Impact and costs of Dementia in the UK

Impact and costs of Dementia in the UK

Dementia costs the UK £26.3 Billion a year. The Alzheimer’s Society said that fighting dementia economic’s impact is strong enough than cover the annual energy bill of every household in the country. Two thirds of the cost of dementia is picked up by people with dementia and their families. UK need greater investment in dementia research. Alzheimer’s desease costs society £26bn each year. Too many people with dementia aren’t living as well as they could.

What is dementia?

Dementia is caused by diseases of the brain, the most common of which is Alzheimer’s disease.

17% of dementia is caused by vascular problems: This kind of dementia is caused by problems in the supply of blood to the brain, commonly due to a stroke or series of small strokes.

10% is a mixed dementia: A type of dementia where a person has a diagnosis of both Alzheimer’s disease and vascular dementia.

5% of dementia is a rare dementia ill: There are many rarer diseases and syndromes that can lead to dementia or dementia-like symptoms, including Parkinson’s dementia, corticobasal degeneration and Creutzfeldt-Jakob disease.

4% of Dementia is connected with Lewy bodies: One of the less common forms of dementia, it is caused by deposits in brain cells, leading to symptoms similar to Alzheimer’s disease and Parkinson’s disease.

2% of the disease is a Frontotemporal dementia: It is a physical disease that affects the ‘front and sides’ of the brain.

 

Total cost: £26.3bn

Unpaid care: £11.6bn

Health care: £4.3bn

State social care: £4.5bn

Individual social care: £5.8bn

Other costs: £0.1bn

Unpaid carers: overworked, under-supported

Cost to people with dementia and their families: £17.4bn

Cost to the state: £8.8bn

1,340,000,000 hours were spent caring for people for dementia in 2013. That’s more than 150,000 years

43% of carers don’t receive enough support.

 

 

Alzheimer’s Society’s third annual report looking at the quality of life for people with dementia in England, Wales and Northern Ireland. As with our previous reports, Dementia 2013: The hidden voice of loneliness and Dementia 2012: A national challenge, it provides a snapshot of how well people are living with their dementia, what support they are receiving, and what barriers they face to living well.

The evidence presented in Dementia 2014 shows that some progress has been made towards improving the quality of life for people with dementia and their carers, but that much more needs to be done. The report focusses on what now needs to happen to effect the changes that are necessary to bring real improvement to the lives of people with dementia. Most importantly, the government must address the artificial divide between health and social care in order to improve quality of life for people with dementia.

Dementia 2014: Opportunity for change was launched at the same time as Dementia UK: Second edition which presented new evidence on the prevalence and cost of dementia in the United Kingdom. It found that by 2015 there will be 850,000 people with dementia in the UK and that dementia costs the UK £26 billion a year.

See the infographic presenting information from both reports

Dementia 2014 also pays particular attention to the regional variation in dementia policy across England, Wales and Northern Ireland.

 

To do’s list against Dementia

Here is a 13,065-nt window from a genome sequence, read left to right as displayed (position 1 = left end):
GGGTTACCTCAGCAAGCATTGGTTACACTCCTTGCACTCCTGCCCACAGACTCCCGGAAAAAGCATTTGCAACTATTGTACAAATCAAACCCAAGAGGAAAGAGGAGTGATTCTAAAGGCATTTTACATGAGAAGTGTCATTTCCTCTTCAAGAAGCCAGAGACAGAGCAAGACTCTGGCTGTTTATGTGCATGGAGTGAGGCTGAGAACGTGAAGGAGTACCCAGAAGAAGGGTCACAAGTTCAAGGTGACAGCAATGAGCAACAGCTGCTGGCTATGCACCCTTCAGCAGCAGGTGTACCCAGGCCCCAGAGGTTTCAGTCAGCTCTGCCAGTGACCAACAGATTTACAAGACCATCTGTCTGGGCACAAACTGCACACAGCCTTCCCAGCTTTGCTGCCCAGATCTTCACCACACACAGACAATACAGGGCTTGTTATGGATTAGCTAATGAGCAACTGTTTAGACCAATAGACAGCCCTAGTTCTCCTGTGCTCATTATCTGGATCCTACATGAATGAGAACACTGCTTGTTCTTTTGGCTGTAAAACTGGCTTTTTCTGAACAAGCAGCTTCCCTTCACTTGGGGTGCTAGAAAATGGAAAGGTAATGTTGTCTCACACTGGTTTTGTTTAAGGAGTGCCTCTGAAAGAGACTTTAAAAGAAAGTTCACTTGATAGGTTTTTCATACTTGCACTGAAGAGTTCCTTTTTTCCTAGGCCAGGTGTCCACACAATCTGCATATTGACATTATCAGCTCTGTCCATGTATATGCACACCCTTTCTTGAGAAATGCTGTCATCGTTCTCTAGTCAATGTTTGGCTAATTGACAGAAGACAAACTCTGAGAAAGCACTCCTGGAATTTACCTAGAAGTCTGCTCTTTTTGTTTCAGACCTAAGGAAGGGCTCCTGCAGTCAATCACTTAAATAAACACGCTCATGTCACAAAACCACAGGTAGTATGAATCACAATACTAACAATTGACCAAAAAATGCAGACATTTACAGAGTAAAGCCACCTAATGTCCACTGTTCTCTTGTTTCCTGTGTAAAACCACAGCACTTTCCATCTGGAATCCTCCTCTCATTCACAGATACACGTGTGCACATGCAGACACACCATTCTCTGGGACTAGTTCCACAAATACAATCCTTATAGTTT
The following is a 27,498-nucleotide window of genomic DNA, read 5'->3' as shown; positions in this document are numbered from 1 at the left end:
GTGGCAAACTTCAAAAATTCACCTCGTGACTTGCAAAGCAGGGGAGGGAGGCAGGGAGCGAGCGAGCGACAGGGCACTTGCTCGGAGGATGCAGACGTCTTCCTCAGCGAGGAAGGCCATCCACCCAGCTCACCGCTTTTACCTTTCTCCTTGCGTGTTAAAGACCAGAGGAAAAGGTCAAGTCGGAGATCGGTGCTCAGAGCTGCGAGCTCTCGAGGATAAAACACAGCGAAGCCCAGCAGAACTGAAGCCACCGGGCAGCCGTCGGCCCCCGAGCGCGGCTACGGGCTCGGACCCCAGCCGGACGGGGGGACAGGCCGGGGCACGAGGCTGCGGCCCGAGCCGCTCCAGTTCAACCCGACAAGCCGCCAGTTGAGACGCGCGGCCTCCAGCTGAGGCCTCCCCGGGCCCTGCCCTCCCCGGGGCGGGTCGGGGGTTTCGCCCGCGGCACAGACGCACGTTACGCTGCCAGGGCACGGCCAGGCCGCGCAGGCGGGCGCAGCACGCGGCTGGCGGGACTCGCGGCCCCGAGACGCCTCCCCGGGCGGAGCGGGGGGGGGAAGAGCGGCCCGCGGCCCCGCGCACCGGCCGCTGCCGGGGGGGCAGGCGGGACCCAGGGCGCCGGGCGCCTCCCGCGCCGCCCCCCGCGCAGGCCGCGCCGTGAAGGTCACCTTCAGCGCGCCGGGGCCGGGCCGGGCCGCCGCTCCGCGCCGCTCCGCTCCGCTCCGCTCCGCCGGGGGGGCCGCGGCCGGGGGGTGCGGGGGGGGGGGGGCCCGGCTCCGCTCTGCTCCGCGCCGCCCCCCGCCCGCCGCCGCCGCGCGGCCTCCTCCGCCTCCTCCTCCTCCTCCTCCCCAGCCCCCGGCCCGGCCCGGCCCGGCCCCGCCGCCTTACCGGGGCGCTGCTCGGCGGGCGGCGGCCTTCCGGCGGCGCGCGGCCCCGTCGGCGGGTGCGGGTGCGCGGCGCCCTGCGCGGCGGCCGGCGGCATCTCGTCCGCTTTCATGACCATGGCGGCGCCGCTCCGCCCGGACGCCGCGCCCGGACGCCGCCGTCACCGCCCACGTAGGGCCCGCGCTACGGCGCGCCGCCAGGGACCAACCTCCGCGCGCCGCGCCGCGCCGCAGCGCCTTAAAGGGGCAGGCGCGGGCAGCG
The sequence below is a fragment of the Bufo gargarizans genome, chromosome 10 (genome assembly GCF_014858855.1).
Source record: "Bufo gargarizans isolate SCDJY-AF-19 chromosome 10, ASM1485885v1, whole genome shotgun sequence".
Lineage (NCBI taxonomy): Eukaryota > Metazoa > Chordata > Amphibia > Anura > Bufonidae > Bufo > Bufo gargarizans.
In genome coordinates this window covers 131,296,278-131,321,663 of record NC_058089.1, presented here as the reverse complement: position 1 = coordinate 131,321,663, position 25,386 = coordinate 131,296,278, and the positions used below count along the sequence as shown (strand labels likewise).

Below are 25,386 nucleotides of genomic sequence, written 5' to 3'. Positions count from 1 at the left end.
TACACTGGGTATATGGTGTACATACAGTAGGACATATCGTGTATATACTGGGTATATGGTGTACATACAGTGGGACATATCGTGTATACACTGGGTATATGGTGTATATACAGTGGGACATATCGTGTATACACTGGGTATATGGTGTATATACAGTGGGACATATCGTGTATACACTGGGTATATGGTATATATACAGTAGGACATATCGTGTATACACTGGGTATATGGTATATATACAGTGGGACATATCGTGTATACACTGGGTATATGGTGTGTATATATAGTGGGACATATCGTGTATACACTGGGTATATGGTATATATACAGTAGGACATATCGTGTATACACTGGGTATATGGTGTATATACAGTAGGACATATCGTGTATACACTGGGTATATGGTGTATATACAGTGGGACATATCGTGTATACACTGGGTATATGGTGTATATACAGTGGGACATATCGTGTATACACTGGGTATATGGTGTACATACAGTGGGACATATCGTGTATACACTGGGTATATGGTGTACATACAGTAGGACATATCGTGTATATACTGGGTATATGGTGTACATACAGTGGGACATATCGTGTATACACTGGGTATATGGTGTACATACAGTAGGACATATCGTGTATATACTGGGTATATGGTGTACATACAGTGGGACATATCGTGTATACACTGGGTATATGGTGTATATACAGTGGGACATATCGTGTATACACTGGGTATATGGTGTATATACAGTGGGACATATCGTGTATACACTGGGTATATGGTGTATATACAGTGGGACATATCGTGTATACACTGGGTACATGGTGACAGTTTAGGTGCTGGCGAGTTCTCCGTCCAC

In the report, Alzheimer’s Society recommends 14 actions that will enable people affected by dementia to live well with the condition.
Action 1: All statutory health and/or social care bodies in England, Wales and Northern Ireland to set targets for stepped yearly improvements in diagnosis rates up to 75% by 2017
Action 2: Twelve weeks from referral to diagnosis
Action 3: Establish a minimum standard of integrated post-diagnosis support for people with dementia and carers
Action 4: Governments to build on progress and commit to appropriately resourced national strategies in England, Wales and Northern Ireland
Action 5: An open debate with citizens on the funding of quality health and social care that meets the needs of people affected by dementia
Action 6: A fully integrated health and social care system that puts the needs of people first
Action 7: People with dementia and their carers must be involved in the commissioning, design and development of services
Action 8: High-quality mandatory training for all staff providing formal care for people with dementia
Action 9: All communities to become more dementia friendly
Action 10: Everyone should have improved awareness of dementia
Action 11: All businesses to take steps towards becoming dementia friendly
Action 12: Dementia research should receive a level of investment that matches the economic and human cost of the condition
Action 13: All people with dementia and carers should have access to the best evidence-based care and research
Action 14: People affected by dementia and their carers should be given greater opportunity to participate in dementia research

 

Dementia across the UK

Northern Ireland: 19,765
Wales: 43,477
Scotland: 66,773
England: 685,812
East of England: 82,516
East Midlands: 60,254
London: 72,009
North East: 34,289
North West: 89,783
South East: 121,512
South West: 84,413
West Midlands: 73,406
Yorkshire and Humber: 67,630

About The Author

Emergency Live

Emergency Live is the only multilingual magazine dedicated to people involved in rescue and emergency. As such, it is the ideal medium in terms of speed and cost for trading companies to reach large numbers of target users; for example, all companies involved in some way in the equipping of specialised means of transport. From vehicle manufacturers to companies involved in equipping those vehicles, to any supplier of life- saving and rescue equipment and aids.

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